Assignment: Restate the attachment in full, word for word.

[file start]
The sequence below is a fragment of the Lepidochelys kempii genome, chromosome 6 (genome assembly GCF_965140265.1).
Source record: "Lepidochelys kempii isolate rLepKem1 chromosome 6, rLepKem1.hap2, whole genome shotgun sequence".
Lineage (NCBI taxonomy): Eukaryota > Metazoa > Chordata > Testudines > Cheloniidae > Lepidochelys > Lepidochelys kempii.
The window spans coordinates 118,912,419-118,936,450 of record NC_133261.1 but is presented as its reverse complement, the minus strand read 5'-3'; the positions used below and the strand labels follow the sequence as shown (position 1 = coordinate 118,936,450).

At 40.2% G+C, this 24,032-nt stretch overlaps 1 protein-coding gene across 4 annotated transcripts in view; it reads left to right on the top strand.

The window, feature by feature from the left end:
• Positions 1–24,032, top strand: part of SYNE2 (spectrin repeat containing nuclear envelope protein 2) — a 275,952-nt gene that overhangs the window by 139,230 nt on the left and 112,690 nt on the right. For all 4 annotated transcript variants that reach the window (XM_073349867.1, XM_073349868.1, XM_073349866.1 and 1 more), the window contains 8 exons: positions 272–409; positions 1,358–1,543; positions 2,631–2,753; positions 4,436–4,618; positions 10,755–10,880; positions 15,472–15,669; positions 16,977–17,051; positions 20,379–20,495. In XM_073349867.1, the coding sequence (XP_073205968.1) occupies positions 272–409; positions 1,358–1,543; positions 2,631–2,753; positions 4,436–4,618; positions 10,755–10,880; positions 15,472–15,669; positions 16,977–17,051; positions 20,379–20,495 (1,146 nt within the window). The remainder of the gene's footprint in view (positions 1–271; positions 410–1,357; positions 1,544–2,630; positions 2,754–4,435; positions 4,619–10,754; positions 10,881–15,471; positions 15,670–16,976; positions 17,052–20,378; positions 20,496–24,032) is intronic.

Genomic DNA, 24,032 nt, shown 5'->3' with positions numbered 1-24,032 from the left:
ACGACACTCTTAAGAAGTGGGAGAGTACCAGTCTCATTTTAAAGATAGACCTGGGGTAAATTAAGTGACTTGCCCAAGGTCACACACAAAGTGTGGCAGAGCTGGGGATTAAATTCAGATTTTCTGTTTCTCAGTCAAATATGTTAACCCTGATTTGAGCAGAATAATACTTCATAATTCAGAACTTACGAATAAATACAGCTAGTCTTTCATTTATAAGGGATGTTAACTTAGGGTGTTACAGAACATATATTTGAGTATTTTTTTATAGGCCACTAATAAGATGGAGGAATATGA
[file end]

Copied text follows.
The sequence below is a fragment of the Lepidochelys kempii genome, chromosome 6 (genome assembly GCF_965140265.1).
Source record: "Lepidochelys kempii isolate rLepKem1 chromosome 6, rLepKem1.hap2, whole genome shotgun sequence".
Lineage (NCBI taxonomy): Eukaryota > Metazoa > Chordata > Testudines > Cheloniidae > Lepidochelys > Lepidochelys kempii.
The window spans coordinates 118,912,419-118,936,450 of record NC_133261.1 but is presented as its reverse complement, the minus strand read 5'-3'; the positions used below and the strand labels follow the sequence as shown (position 1 = coordinate 118,936,450).

At 40.2% G+C, this 24,032-nt stretch overlaps 1 protein-coding gene across 4 annotated transcripts in view; it reads left to right on the top strand.

The window, feature by feature from the left end:
• Positions 1–24,032, top strand: part of SYNE2 (spectrin repeat containing nuclear envelope protein 2) — a 275,952-nt gene that overhangs the window by 139,230 nt on the left and 112,690 nt on the right. For all 4 annotated transcript variants that reach the window (XM_073349867.1, XM_073349868.1, XM_073349866.1 and 1 more), the window contains 8 exons: positions 272–409; positions 1,358–1,543; positions 2,631–2,753; positions 4,436–4,618; positions 10,755–10,880; positions 15,472–15,669; positions 16,977–17,051; positions 20,379–20,495. In XM_073349867.1, the coding sequence (XP_073205968.1) occupies positions 272–409; positions 1,358–1,543; positions 2,631–2,753; positions 4,436–4,618; positions 10,755–10,880; positions 15,472–15,669; positions 16,977–17,051; positions 20,379–20,495 (1,146 nt within the window). The remainder of the gene's footprint in view (positions 1–271; positions 410–1,357; positions 1,544–2,630; positions 2,754–4,435; positions 4,619–10,754; positions 10,881–15,471; positions 15,670–16,976; positions 17,052–20,378; positions 20,496–24,032) is intronic.

Genomic DNA, 24,032 nt, shown 5'->3' with positions numbered 1-24,032 from the left:
ACGACACTCTTAAGAAGTGGGAGAGTACCAGTCTCATTTTAAAGATAGACCTGGGGTAAATTAAGTGACTTGCCCAAGGTCACACACAAAGTGTGGCAGAGCTGGGGATTAAATTCAGATTTTCTGTTTCTCAGTCAAATATGTTAACCCTGATTTGAGCAGAATAATACTTCATAATTCAGAACTTACGAATAAATACAGCTAGTCTTTCATTTATAAGGGATGTTAACTTAGGGTGTTACAGAACATATATTTGAGTATTTTTTTATAGGCCACTAATAAGATGGAGGAATATGA